eCommerce Insiders

3 Major Paid Search Lessons Retailers Learned in 2013

The past year has been full of changes in the paid search landscape. Some experts estimate over 1,000 changes in the last year alone! From Google’s Enhanced Campaign platform to new features on Bing, many ecommerce retailers are struggling to keep up…especially if they manage their own search campaigns.

So, what were 3 of the major paid search lessons from 2013? Let’s take a look:

Lesson 1: AdWords Remarketing Options Expand. In 2013, the options for remarketing lists have expanded to include 2 new types of campaigns and 1 new targeting option. Remarketing Lists for Search Ads, Dynamic Remarketing, and Similar Audiences were introduced to AdWords advertisers in the last year. Pulling from a retailer’s remarketing lists, each of these expansions highlight the various ways a retailer can use their site visitors’ profiles to stay in front of their audience.

  • Remarketing Lists for Search Ads allows retailers to apply their lists to search campaigns. One strategy is to apply remarketing lists to search campaigns on broader keywords, and then use the ‘Target & Bid’ option to ensure your ads for these broad terms are only showing to users on a remarketing list.
  • Dynamic remarketing was another big win for retailers. For a dynamic remarketing campaign, it pulls details, like image and product title, from a retailer’s product feed to show ads that are relevant to a user’s most recent experience on a shop. Imagine showing the exact pair of shoes to a shopper right after they left your site! Dynamic remarketing has produced amazing results for retailers using it correctly. Learn more by downloading this Dynamic Remarketing whitepaper.
  • Similar Audiences is not a remarketing campaign type, but is one way Google is attempting to simulate audience types for advertisers. Retailers can use Similar Audiences to target consumers online whose browsing activity indicates similar characteristics and interests of the people on a remarketing list. Google will try to find new users who match the profile of those buyers. “It’s a relatively low-volume feature, but should improve over time,” says ROI Revolution’s Director of Paid Search, Justin D’Angelo.

Lesson 2: Mobile Matters – Bidding & Attribution Changes. As mobile shopping continues to grow at double-digit pace, retailers have had difficulty identifying how important mobile devices are in the buying cycle – and what to pay for those mobile shoppers. As Google rolled out Enhanced Campaigns, one of the biggest changes was the ability to adjust bids for mobile users, but it came with limitations.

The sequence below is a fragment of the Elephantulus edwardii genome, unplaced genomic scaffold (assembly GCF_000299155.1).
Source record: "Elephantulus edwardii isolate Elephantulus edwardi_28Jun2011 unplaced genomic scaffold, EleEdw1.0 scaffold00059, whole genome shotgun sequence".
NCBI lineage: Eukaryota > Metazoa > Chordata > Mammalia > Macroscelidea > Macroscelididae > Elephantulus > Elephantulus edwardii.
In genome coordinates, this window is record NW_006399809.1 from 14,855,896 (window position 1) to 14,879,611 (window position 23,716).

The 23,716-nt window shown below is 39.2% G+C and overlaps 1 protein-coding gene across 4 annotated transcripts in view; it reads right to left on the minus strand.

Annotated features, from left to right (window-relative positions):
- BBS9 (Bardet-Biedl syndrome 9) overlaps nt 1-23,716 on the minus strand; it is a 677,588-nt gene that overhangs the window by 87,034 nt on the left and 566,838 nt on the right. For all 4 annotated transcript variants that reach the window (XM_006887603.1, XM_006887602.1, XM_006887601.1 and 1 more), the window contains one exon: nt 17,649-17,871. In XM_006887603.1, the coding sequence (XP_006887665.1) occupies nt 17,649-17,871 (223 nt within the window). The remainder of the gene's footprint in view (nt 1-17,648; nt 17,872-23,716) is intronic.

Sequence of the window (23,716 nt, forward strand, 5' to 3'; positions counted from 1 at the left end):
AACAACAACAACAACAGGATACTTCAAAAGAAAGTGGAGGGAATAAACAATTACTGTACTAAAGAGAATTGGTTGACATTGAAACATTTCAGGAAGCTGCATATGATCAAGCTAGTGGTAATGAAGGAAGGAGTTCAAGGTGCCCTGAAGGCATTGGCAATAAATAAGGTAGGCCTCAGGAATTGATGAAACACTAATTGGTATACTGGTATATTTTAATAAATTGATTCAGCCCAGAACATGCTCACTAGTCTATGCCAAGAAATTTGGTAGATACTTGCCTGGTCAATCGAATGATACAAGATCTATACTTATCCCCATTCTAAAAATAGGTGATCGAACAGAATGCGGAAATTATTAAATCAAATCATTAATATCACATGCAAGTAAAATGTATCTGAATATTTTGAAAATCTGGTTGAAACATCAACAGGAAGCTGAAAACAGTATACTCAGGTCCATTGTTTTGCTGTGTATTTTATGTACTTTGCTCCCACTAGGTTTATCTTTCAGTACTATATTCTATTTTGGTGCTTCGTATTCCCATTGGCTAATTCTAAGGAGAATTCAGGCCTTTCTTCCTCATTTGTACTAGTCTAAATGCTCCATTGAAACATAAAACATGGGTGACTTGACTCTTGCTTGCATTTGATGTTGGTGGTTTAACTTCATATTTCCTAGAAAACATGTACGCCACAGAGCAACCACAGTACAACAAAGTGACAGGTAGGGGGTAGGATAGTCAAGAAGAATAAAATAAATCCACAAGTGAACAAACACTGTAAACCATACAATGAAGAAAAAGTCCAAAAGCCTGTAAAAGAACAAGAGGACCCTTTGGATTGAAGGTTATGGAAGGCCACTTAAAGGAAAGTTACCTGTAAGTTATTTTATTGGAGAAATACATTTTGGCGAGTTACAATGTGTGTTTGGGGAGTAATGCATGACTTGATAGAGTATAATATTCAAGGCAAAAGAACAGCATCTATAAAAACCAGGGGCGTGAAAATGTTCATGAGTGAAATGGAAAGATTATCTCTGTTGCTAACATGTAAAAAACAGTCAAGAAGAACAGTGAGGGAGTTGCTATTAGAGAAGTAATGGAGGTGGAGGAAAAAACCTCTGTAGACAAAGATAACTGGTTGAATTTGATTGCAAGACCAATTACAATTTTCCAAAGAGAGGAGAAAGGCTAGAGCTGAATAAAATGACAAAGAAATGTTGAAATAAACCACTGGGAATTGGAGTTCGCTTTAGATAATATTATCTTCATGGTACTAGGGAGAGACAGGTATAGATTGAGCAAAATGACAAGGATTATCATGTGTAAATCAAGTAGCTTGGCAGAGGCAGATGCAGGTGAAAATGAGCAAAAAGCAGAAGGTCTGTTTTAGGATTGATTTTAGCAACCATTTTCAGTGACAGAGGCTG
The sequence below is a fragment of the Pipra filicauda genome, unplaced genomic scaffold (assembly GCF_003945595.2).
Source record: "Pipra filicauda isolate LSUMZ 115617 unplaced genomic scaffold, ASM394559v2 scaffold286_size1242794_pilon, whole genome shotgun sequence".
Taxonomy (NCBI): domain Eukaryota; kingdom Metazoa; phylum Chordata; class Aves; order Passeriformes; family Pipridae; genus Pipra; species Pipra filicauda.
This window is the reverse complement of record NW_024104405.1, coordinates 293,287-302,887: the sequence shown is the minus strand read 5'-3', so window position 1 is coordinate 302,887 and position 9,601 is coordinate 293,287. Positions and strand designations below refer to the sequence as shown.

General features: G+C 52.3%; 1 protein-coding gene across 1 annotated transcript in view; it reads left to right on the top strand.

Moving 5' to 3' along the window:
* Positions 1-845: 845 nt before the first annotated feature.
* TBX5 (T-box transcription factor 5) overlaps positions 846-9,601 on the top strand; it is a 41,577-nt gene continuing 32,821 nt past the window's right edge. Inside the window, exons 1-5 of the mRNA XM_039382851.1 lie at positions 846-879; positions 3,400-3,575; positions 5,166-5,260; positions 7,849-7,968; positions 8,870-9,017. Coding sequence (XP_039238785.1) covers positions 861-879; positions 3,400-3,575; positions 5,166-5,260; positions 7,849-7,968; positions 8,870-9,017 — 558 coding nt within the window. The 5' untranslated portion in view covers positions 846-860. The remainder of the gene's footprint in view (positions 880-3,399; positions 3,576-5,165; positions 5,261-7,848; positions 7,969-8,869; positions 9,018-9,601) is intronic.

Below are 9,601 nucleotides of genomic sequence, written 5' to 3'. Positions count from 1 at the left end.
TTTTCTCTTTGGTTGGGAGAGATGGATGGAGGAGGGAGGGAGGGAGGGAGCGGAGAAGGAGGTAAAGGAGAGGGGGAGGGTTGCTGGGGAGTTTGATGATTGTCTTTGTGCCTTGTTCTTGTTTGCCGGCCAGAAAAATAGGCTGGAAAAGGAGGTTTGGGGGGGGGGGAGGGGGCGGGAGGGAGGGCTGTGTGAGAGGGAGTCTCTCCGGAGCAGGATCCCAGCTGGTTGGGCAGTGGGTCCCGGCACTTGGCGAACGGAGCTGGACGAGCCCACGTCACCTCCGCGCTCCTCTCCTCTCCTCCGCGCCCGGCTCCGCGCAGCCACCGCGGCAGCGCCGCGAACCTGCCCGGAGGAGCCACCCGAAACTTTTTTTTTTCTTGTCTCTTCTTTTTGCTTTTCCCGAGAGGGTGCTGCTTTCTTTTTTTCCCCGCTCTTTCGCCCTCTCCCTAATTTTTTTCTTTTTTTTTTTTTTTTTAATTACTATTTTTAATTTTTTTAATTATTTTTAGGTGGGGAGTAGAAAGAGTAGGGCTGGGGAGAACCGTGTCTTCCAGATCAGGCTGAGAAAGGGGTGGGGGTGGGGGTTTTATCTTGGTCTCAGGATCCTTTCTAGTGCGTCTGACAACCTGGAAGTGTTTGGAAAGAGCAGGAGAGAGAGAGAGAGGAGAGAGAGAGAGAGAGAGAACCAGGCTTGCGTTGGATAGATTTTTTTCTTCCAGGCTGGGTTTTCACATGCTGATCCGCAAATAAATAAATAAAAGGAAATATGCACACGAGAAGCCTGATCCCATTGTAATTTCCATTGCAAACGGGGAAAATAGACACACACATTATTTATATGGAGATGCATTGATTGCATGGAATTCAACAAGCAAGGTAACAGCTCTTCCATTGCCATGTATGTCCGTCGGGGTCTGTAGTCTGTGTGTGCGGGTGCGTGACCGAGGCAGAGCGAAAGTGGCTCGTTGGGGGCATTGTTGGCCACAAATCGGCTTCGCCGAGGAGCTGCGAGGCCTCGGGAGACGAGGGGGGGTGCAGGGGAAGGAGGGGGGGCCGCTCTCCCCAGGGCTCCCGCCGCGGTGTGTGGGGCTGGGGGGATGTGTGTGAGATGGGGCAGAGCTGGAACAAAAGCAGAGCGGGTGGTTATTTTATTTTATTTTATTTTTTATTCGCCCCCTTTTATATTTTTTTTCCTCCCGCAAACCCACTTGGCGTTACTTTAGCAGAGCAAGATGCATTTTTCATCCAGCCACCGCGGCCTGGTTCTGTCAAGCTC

• Enhanced Campaign mobile limitations proved to be a big disappointment for retailers who have significantly different performance on tablets versus desktops. Since the new mobile bid adjustments with Enhanced Campaigns only apply to mobile devices with full browsers (i.e. smartphones), retailers can no longer isolate tablet performance if it doesn’t mimic desktop performance. They’re all lumped together. Fortunately, Bing still allows for tablet exclusion and bid modification.
  • A new mobile attribution model attempt. Google launched their initial attempt to quantify mobile’s impact on the buying cycle with new data columns for Estimated Totals. Using search data from the Chrome browser, Google extrapolates the number of conversions that a retailer may not have tracked due to a user switching devices. These Estimated Totals columns identify the total number of conversions, conversion rates, and even cross-device conversions a retailer may have from their AdWords campaigns. Retailers can see this data by customizing the column view within the AdWords interface. Keep in mind Google will only show this data once conversion tracking is set up with a minimum of 50 conversions per day, and if Google estimates that have a high confidence threshold (95%+ confidence).

Lesson 3: AdWords Features Outsmart Algorithm Changes. The announcement of Hummingbird and Secured Search took retailers by surprise in August, and left them without the data they need to make optimizations to their website. But these algorithm changes only reinforce the need for retailers to use paid search data for organic optimizations.

  • Keyword Details report shows the exact search query a user typed on Google when an ad was shown, clicked, and converted. Retailers can use this report to optimize for keywords that convert in paid search where the data in analytics now shows as (not provided).
  • Ad extension upgrades & inclusion now affects Ad Rank. New algorithm changes for ad rank incorporate a variable for the use of ad extensions and their propensity to increase click-through-rate for an ad. Increasing click-through-rate and having active ad extensions will impact a retailer’s quality score, thus helping them in the Ad Rank formula. The easy fix is to make sure all the ad extensions are applied to search campaigns. Read more about other extension upgrades in the Enhanced Ad Extensions Every Retailer Must Know whitepaper.

The paid search lessons this year were expansive. Retailers looking for a full run-down on the year’s biggest lessons in paid search should take some time to watch a replay of a recent web clinic “Countdown to a New Year: 13 Paid Search Lessons from 2013”. Director of Paid Search, Justin D’Angelo answers pressing questions from real-life ecommerce retailers in this 40-minute interview session.

Let’s hear from you…What was the biggest change in your paid search efforts this past year?

Chris Crompton

Chris Crompton is the Group Marketing Manager at ROI Revolution, a retail-focused digital marketing agency.

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